Battered not broken: reflections from a scooter crash

There is a split-second for your body to prepare for the trauma before the car slams into your left side, and a leisurely ride into work on a sunny day becomes an exhausting and painful day at the hospital. 

Your fight-or-flight instinct is sparked by the adrenaline pumping through your vulnerable shell: your heart pounds; your muscles tense; your awareness is heightened, just as the worst of your situation becomes the prime object of your focus.

The hood of the car is, all at once, a white blur streaking toward you, and also a crystal clear threat to your existence.

As the collision strips from you the handlebars–and with them your ability to control your destination–you hold out your hands to catch yourself from a fall that you won’t be able to avoid.


You fracture your wrist, you seriously damage tendons, you separate your shoulder, and still you haven’t caught yourself. You roll: your helmet and the jacket you bought with body armor in it scrape along the pavement until you rest on the tree lawn just off the curb.

You regain your bearings while staring into an inviting blue sky. It seems a strange companion as you reconstruct what happened, and what didn’t happen: you’ve been hit, you’re seriously hurt, but you’re alive.

Some of the damage on the scooter

“I’m okay, I’m okay, I’m okay,”  you say to yourself, part pep talk to stave off panic and part prayer, as you take an inventory of what body parts aren’t working as they should. 

Your wrists can’t bend, and they hurt badly.

“I’m okay, I’m alive.”

Your shoulder hurts a lot; you can feel a collarbone seeming to push away from you.

“I’m okay, I’m alive.”

Your leg stings from road rash; your ankle and knee are sore.

“I’m okay, I’m alive.”

Your mantra keeps you engaged until bystanders arrive, and tell you help is on the way. Police arrive quickly, and EMTs and firefighters aren’t far behind.

People keep asking, and you keep telling, your name and what happened. 

The car crossed traffic and turned into your motor scooter. You had the right-away. Your high-visibility vest was easy to see in the late morning sunshine. 

A portion of the police report from this accident.

Reality Sets In

Emotions spontaneously burst out of you as you think of your wife, your children, your future. You’ve staved off panic, but you still faced a chance at death. 

You break down and thank God for a life you want to keep living, as a bumpy ambulance reminds you that, yes, you’re alive, but really you’re not okay.

“Even when you do everything right, something can go wrong,” becomes the new mantra, a mantra you say to yourself and others. 

You tell it to the trauma nurse who, while asking standard screening questions, asks something that makes you break down again: have you thought about wanting to die in the last 30 days? 

“No, I don’t want to die!” You say with emotion, still shaken from doctors looking for signs of internal bleeding and neck/spine/brain injury.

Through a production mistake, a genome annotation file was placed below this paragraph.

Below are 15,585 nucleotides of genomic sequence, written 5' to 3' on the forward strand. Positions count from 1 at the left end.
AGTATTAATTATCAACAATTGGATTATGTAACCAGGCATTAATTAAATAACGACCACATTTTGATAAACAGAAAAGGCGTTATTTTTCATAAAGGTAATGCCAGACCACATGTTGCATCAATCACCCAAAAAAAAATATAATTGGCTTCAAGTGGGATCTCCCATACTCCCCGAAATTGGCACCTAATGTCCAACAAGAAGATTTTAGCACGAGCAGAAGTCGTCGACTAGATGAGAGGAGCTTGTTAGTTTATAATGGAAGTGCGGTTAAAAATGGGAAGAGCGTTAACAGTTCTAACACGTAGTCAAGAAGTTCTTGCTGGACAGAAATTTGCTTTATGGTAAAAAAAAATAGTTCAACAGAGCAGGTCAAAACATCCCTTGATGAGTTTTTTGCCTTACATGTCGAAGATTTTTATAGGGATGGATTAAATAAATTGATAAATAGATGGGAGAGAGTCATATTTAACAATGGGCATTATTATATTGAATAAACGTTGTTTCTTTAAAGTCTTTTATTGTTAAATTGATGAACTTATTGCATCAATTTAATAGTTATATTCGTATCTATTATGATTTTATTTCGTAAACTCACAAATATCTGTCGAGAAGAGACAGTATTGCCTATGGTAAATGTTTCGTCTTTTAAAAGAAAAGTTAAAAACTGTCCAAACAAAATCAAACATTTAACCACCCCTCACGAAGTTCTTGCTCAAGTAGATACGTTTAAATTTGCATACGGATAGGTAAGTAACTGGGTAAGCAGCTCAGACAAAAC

You tell it to the doctor who commends you for wearing all the right safety gear, unlike the motorcycle rider who arrived before you with a punctured spleen and bleeding on the brain.

You tell it to the nurse who holds the phone while you call your wife, your wife who told you to be safe that morning and every morning.

Even when you do everything right, something can go wrong.

Into The Unknown

As you limp toward your van to go home, you don’t fully realize how long a recovery you have ahead.

You don’t know how bad your fractured wrist is, and the serious tendon injuries in your other arm.

The scooter in happier times.

You’re told your collarbone isn’t broken, but your shoulder is separated–the bones have been violently pushed apart.

You don’t know how long your body won’t be able to help you be a husband, writer, musician, and father like you are accustomed. 

You don’t know how long you won’t be able to hug your wife, or pick up your baby, or bake the family’s sandwich bread.

You don’t know how long you won’t be able to type with the same speed and accuracy that helped you work from Oslo to Cairo to Cleveland.

You don’t know how long you won’t be able to play guitar, singing the songs you wrote for your children while they clap and dance around you.

You don’t know how long you won’t be able to reach a fork to your mouth, or pull on your pants, or tie your shoes, or scratch an itch, or sleep anywhere but propped up on the couch.

You don’t know how long it will be before you don’t tense and feel anxiety while your vehicle passes through an intersection, or how long before you don’t suddenly wake up fearing something’s about to hit you.

You’re thankful for a wife and family that support you while you work to fully return to being the father, husband, and man they need you to be.

Recovery is long, and you don’t know when it will end. 

You’re still not okay. 

But you’re alive, and have so many reasons to live.

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